12/30/2019

Three ways for treasury leaders to increase visibility

Mary Ellen Georgas-Tellefsen December 30th, 2019
Categories
Treasury Management

Elevating the function of treasury management helps strengthen its contributions

As our leadership interviews have shown, treasury management stands at a crossroad. Historically, the department operated as an administrative, customer service and back office function.

However, as FIs face greater pressure on fees and deposits, more competition from Fintechs and a need to modernize technology, many are rethinking treasury’s role within the organization.

“High levels of quality service are still expected from treasury management, but the group is being looked at more and more for sales, leads and revenue generation” stated one executive.

A growing number of FIs now position treasury as a self-sustaining sales and service organization. This autonomy enables treasury to:

  • Focus more readily on strategic priorities
  • React more quickly to changing market conditions
  • Generate new income streams
  • More quickly and directly address customer requests

If you’re a treasury manager, taking the department in this new direction can seem daunting, productive or even exciting. (Possibly all three at once!)

What is clear from our interviews with treasury management leaders is that even without a formal restructuring, treasury can elevate its stature into a more visible and strategic role that generates clear value for the financial institution.

Share treasury’s success stories

Moving forward begins by reorienting treasury’s perception within the FI. As the senior leaders in our study shared, only when others view treasury as a credible peer to commercial or retail counterparts will real change begin to occur.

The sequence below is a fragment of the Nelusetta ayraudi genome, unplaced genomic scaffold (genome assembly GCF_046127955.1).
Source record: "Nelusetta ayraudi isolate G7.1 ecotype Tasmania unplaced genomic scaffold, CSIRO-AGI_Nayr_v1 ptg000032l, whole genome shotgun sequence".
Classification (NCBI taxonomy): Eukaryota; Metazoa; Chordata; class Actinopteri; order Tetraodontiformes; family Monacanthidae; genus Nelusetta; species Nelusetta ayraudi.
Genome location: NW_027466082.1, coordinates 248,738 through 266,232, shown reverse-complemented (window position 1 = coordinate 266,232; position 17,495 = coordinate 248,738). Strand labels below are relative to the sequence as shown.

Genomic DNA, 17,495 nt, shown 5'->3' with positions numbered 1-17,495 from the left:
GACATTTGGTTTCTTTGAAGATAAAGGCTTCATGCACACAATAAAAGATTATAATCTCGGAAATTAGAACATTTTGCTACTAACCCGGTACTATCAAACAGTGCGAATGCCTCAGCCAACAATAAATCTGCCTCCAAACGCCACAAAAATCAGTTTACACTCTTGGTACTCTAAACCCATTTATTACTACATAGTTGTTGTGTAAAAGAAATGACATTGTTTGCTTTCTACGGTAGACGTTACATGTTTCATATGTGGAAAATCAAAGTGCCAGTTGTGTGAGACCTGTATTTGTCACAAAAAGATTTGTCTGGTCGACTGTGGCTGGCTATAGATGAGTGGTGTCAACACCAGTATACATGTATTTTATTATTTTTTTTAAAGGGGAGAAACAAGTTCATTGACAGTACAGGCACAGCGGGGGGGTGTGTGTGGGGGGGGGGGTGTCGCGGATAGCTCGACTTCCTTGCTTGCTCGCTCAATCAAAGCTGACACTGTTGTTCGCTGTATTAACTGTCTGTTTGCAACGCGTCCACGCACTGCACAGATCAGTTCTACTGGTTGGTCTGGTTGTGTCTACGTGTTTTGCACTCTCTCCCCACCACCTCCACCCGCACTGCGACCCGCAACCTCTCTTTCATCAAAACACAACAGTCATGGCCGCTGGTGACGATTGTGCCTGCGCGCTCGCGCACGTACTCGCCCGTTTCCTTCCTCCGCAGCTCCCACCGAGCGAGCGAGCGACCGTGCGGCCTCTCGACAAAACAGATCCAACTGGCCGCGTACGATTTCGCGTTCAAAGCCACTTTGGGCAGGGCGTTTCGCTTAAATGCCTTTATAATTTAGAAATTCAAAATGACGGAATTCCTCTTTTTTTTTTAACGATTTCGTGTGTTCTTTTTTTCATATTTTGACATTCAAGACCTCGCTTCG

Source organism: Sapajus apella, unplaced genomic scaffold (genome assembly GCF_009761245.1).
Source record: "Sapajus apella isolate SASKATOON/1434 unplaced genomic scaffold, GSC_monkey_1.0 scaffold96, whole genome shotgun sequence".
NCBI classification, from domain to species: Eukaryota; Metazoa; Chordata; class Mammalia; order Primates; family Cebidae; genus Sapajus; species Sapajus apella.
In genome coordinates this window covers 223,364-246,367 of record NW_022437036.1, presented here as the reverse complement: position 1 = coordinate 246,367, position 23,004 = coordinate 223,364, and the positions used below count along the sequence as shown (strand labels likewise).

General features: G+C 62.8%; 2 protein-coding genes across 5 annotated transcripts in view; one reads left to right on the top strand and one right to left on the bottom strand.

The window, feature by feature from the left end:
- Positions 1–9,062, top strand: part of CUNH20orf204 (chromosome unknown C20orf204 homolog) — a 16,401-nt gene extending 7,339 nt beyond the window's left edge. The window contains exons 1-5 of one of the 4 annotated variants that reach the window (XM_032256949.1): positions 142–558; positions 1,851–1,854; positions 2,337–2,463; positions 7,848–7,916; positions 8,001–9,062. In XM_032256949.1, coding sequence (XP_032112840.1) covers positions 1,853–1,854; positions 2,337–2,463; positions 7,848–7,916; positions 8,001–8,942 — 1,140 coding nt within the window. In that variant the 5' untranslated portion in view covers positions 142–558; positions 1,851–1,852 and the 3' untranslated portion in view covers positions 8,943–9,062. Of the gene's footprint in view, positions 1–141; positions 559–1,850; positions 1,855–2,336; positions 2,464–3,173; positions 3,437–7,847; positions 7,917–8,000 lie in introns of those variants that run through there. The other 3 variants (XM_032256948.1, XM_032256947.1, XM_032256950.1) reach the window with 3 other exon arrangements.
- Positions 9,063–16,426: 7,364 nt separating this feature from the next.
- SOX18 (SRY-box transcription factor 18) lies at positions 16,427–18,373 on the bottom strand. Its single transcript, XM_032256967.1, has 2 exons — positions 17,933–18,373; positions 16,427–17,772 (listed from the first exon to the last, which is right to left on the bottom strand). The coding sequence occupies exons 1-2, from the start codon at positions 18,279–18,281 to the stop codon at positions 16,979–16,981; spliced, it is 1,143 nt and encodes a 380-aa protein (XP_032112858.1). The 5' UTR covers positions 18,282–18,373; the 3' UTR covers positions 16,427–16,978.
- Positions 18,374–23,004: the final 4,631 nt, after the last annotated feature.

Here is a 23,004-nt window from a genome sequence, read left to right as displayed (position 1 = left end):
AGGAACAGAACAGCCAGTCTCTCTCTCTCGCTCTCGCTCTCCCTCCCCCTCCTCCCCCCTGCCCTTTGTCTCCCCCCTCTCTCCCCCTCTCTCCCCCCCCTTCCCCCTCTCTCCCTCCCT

“We can do a better job of educating lenders on how and when to engage with the treasury management team,” noted one leader.

Simply put, treasury leaders must broadcast their successes across the organization, and work to elevate the profile of the treasury function. With or without a formal restructuring, these tactics help treasury break down organizational silos and take advantage of often overlooked opportunities.

“Our success in requesting additional resources depends upon on credibility, competition for resources and our ability to tell the story,” noted one senior treasury leader.

Relationships are another crucial component.

“We wouldn’t be successful without significant cooperation with all departments of the bank,” another participant observed.

Three ways to increase treasury’s visibility

Here are three ways to increase treasury management’s role and visibility within the FI:

Leverage internal relationships. Treasury management teams excel at getting others to cooperate and support their goals. Leaders who leverage this unique level of collaboration have a head start in enhancing treasury’s role within the FI. To create a more strategic treasury function, staff must expand relationships across all levels of the organization, especially with senior management. Treasury must be seen (and act) as a thoughtful business partner, able to think and act in the strategic best interests of the FI, identify new solutions and inspire other lines of business, in addition to its historical role in implementation.

Advocate regularly. Getting the word out is the next step toward changing ingrained internal viewpoints and putting treasury in a new light. Often, it means a more vocal and outgoing role for treasury leaders. Start by documenting wins with individual clients, and sharing these anecdotally. Advocacy continues to be reinforced with regular, ongoing KPI reporting. It’s also critical to work with senior leaders to ensure treasury has a seat at the table for key organizational decisions.

Redefine success. To be viewed as a more progressive and strategic part of the organization, treasury must demonstrate how its efforts make a direct impact on top line and bottom-line results. That means capturing different data, and redefining the function’s objectives beyond customer service and administration. Look for goals and metrics that link up corporate strategy (i.e., increase deposits or fee income) and down the line to target customer segmentation, product development, sales incentives and compensation structures.

Evolving treasury’s role brings many benefits, but it also represents a new way of doing business; expect to encounter some internal resistance at first. By anticipating the impact of change on the FI’s culture, you can ease the transition and smooth the way for strong results.

Up next in our treasury management series: Avoiding blind spots—why marketing is critical to treasury’s future growth.

This content is accurate at the time of publication and may not be updated.